CMTA Updates List of Neurotoxic Meds Potentially More Hazardous to CMT Patients

Charcot-Marie-Tooth Association

GLENOLDEN, PA — The Charcot-Marie-Tooth Association (CMTA) this week announced the results of a review of its long-running list of medications known or suspected of being toxic to the peripheral nervous system. With two exceptions for anticancer drugs, the reviewers concluded that the vast majority of the drugs are as safe (or as toxic) for CMT patients as for anyone else.

CMT is a progressive disease of the peripheral nerves that causes one in 2,500 people to lose normal use of their feet, legs, arms and hands. As the nerves die, the muscles around them follow suit. Symptoms include foot deformity (very high arched feet) and foot drop (inability to hold foot horizontal); a slapping gait (feet slap on the floor when walking); loss of muscle in the lower legs, leading to skinny calves; numbness in the feet; and difficulty with balance. In rare cases, hearing, vision and breathing may also be affected.

In 2022, the CMTA commissioned Guido Cavaletti, MD, and Paola Alberti, MD, PhD, to do a systematic review of the currently available published data in order to provide a scientific basis for the list. Cavaletti is a professor of human anatomy at the School of Medicine and Surgery, University of Milano-Bicocca, while Alberti is an assistant professor there.

The two potentially toxic drugs—the anticancer drugs vincristine and paclitaxel—are both administered only in very specific diseases by physicians who are well aware of their possible peripheral neurotoxicity and of the need for careful monitoring. That is not to say that people with CMT will not experience side effects from any other drugs included in the review, just that their risk is not greater than for people who do not have CMT.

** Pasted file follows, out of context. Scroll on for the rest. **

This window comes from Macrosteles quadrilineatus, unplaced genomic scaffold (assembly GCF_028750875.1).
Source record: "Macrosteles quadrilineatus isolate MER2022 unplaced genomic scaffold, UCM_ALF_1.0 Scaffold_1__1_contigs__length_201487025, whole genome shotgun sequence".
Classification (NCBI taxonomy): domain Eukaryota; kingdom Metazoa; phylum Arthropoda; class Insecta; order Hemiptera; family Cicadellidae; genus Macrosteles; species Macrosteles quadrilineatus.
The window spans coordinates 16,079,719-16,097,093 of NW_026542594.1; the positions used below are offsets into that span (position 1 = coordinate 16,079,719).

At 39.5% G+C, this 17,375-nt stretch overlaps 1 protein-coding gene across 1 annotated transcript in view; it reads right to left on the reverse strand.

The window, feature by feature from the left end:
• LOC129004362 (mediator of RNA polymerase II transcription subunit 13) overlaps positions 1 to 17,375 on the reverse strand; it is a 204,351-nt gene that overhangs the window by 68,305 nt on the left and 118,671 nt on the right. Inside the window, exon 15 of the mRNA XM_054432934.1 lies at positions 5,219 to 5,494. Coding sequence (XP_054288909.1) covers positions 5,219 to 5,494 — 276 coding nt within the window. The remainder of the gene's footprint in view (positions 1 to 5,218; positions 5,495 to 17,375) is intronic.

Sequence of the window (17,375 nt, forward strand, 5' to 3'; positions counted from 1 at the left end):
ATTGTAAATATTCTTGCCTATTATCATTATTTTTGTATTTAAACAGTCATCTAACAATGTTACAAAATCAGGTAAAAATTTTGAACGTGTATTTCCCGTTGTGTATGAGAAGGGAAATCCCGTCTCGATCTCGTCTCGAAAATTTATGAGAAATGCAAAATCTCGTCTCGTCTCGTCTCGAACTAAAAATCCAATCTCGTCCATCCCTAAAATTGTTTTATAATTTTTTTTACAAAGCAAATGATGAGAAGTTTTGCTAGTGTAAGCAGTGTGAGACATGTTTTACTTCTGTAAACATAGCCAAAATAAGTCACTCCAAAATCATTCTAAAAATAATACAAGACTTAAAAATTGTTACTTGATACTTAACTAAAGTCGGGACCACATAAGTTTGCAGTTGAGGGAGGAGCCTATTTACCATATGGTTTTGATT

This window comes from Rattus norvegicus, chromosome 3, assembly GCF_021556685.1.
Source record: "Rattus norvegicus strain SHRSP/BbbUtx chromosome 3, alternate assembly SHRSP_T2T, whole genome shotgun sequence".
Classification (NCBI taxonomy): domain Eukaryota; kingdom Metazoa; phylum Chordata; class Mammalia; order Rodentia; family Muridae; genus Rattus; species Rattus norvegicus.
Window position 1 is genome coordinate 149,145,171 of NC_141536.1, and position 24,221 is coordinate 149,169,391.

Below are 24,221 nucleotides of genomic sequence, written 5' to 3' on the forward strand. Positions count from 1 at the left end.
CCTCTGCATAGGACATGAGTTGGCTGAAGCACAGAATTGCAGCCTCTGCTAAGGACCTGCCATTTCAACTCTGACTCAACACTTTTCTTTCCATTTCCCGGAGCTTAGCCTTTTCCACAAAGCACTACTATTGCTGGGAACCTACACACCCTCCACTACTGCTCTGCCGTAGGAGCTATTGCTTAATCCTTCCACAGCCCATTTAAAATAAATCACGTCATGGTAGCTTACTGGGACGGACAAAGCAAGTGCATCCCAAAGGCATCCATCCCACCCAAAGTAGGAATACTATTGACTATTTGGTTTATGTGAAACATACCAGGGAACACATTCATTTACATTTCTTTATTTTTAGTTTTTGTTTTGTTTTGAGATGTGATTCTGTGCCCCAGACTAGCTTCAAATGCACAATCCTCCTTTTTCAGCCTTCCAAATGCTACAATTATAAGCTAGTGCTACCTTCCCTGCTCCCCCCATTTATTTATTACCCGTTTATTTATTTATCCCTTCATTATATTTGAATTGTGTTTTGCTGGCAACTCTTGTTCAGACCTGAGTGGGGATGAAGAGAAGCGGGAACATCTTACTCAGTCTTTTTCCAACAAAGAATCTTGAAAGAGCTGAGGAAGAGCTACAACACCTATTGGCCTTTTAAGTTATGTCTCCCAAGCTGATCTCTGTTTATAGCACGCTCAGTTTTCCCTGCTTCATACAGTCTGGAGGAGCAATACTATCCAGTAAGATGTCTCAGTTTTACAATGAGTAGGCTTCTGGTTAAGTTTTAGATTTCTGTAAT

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The reviewers emphasized the importance of not denying patients with CMT treatments that may prolong life expectancy for cancer or improve their health status if affected by non-cancer-related diseases. Close and accurate monitoring of peripheral nerve function in CMT patients treated with any neurotoxic agent remains mandatory to detect the earliest signs of neuropathy worsening and any non-typical outcomes.

Members of the CMT community should ensure that all their treating physicians are aware of their disease. They should discuss the risks and benefits of any treatment for non-CMT-related conditions and the potential impact on pre-existing condition(s). The list of neurotoxic medications is not intended as medical advice, nor is it a list of drugs that individuals with CMT should avoid. Rather, it is intended to help patients and their healthcare providers make informed medication decisions.

Neurologists monitoring CMT patients as part of their normal care package or for natural history studies should keep detailed records of exposures to potentially neurotoxic medications and support reporting of accelerated neuropathy progression if observed.

Dr. Cavaletti commented, “The results of this revision provide clarification that CMT patients are not exposed to any additional risk of peripheral nerve damage when compared to people who do not have CMT, apart from the cases of vincristine and, probably, paclitaxel. This message is definitely reassuring, although it does not mean that surveillance on possible drug-induced side-effect should be reduced. As in all medical practices, the risk-to-benefit ratio should always be considered in drug prescription: however, there should not be excessive (and unmotivated) concern in treating CMT patients, provided the correct treatment is proposed.”

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A manuscript based on the report has been accepted for publication in the Journal of the Peripheral Nervous System. It is available to view online ahead of print publication at

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